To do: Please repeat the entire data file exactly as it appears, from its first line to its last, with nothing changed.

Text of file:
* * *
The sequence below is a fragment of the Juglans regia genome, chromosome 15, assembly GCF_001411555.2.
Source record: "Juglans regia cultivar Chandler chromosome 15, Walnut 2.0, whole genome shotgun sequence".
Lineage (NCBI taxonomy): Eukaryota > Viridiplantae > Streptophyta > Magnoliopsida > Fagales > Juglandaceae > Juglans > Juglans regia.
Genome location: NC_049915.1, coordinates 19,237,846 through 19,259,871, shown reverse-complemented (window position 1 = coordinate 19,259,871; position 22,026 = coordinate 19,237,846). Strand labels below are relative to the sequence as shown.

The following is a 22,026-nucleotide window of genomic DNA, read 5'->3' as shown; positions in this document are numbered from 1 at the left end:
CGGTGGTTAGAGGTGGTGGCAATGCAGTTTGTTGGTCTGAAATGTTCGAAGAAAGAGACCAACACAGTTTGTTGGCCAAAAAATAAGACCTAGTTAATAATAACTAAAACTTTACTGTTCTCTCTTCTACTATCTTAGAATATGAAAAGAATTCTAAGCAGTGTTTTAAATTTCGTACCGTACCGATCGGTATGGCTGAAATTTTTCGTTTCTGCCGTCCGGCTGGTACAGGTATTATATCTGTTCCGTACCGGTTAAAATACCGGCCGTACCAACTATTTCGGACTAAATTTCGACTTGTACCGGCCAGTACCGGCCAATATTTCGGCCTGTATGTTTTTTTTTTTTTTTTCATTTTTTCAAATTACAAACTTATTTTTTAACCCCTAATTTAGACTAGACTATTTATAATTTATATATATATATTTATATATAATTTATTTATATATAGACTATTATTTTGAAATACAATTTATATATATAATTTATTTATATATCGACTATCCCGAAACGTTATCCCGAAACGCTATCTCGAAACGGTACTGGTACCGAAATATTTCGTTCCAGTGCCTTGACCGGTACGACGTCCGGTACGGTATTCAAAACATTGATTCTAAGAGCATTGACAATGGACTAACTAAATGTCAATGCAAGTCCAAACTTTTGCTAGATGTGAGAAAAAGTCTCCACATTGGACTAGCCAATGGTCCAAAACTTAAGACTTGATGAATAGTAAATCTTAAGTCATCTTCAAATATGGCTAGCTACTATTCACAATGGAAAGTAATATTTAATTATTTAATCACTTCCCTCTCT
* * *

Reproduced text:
The sequence below is a fragment of the Juglans regia genome, chromosome 15, assembly GCF_001411555.2.
Source record: "Juglans regia cultivar Chandler chromosome 15, Walnut 2.0, whole genome shotgun sequence".
Lineage (NCBI taxonomy): Eukaryota > Viridiplantae > Streptophyta > Magnoliopsida > Fagales > Juglandaceae > Juglans > Juglans regia.
Genome location: NC_049915.1, coordinates 19,237,846 through 19,259,871, shown reverse-complemented (window position 1 = coordinate 19,259,871; position 22,026 = coordinate 19,237,846). Strand labels below are relative to the sequence as shown.

The following is a 22,026-nucleotide window of genomic DNA, read 5'->3' as shown; positions in this document are numbered from 1 at the left end:
CGGTGGTTAGAGGTGGTGGCAATGCAGTTTGTTGGTCTGAAATGTTCGAAGAAAGAGACCAACACAGTTTGTTGGCCAAAAAATAAGACCTAGTTAATAATAACTAAAACTTTACTGTTCTCTCTTCTACTATCTTAGAATATGAAAAGAATTCTAAGCAGTGTTTTAAATTTCGTACCGTACCGATCGGTATGGCTGAAATTTTTCGTTTCTGCCGTCCGGCTGGTACAGGTATTATATCTGTTCCGTACCGGTTAAAATACCGGCCGTACCAACTATTTCGGACTAAATTTCGACTTGTACCGGCCAGTACCGGCCAATATTTCGGCCTGTATGTTTTTTTTTTTTTTTTCATTTTTTCAAATTACAAACTTATTTTTTAACCCCTAATTTAGACTAGACTATTTATAATTTATATATATATATTTATATATAATTTATTTATATATAGACTATTATTTTGAAATACAATTTATATATATAATTTATTTATATATCGACTATCCCGAAACGTTATCCCGAAACGCTATCTCGAAACGGTACTGGTACCGAAATATTTCGTTCCAGTGCCTTGACCGGTACGACGTCCGGTACGGTATTCAAAACATTGATTCTAAGAGCATTGACAATGGACTAACTAAATGTCAATGCAAGTCCAAACTTTTGCTAGATGTGAGAAAAAGTCTCCACATTGGACTAGCCAATGGTCCAAAACTTAAGACTTGATGAATAGTAAATCTTAAGTCATCTTCAAATATGGCTAGCTACTATTCACAATGGAAAGTAATATTTAATTATTTAATCACTTCCCTCTCT